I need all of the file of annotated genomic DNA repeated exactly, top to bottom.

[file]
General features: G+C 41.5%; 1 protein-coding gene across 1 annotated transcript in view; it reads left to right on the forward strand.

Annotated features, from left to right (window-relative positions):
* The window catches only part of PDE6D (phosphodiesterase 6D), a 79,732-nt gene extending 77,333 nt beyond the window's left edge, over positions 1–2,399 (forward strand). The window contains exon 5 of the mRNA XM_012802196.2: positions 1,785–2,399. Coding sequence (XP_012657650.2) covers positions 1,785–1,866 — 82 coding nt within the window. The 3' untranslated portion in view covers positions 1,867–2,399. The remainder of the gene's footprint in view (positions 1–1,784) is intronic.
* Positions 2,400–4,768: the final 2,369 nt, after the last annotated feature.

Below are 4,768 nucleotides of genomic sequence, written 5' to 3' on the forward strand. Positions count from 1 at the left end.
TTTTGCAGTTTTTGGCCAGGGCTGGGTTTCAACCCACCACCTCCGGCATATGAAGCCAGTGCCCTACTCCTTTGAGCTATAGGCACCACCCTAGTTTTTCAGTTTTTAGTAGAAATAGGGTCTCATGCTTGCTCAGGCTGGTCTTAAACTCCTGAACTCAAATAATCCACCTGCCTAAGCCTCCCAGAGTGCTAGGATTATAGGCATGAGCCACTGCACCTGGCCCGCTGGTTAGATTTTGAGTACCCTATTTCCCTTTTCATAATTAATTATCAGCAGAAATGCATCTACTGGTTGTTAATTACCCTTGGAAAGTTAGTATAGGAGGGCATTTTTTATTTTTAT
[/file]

General features: G+C 41.5%; 1 protein-coding gene across 1 annotated transcript in view; it reads left to right on the forward strand.

Annotated features, from left to right (window-relative positions):
* The window catches only part of PDE6D (phosphodiesterase 6D), a 79,732-nt gene extending 77,333 nt beyond the window's left edge, over positions 1–2,399 (forward strand). The window contains exon 5 of the mRNA XM_012802196.2: positions 1,785–2,399. Coding sequence (XP_012657650.2) covers positions 1,785–1,866 — 82 coding nt within the window. The 3' untranslated portion in view covers positions 1,867–2,399. The remainder of the gene's footprint in view (positions 1–1,784) is intronic.
* Positions 2,400–4,768: the final 2,369 nt, after the last annotated feature.

Below are 4,768 nucleotides of genomic sequence, written 5' to 3' on the forward strand. Positions count from 1 at the left end.
TTTTGCAGTTTTTGGCCAGGGCTGGGTTTCAACCCACCACCTCCGGCATATGAAGCCAGTGCCCTACTCCTTTGAGCTATAGGCACCACCCTAGTTTTTCAGTTTTTAGTAGAAATAGGGTCTCATGCTTGCTCAGGCTGGTCTTAAACTCCTGAACTCAAATAATCCACCTGCCTAAGCCTCCCAGAGTGCTAGGATTATAGGCATGAGCCACTGCACCTGGCCCGCTGGTTAGATTTTGAGTACCCTATTTCCCTTTTCATAATTAATTATCAGCAGAAATGCATCTACTGGTTGTTAATTACCCTTGGAAAGTTAGTATAGGAGGGCATTTTTTATTTTTAT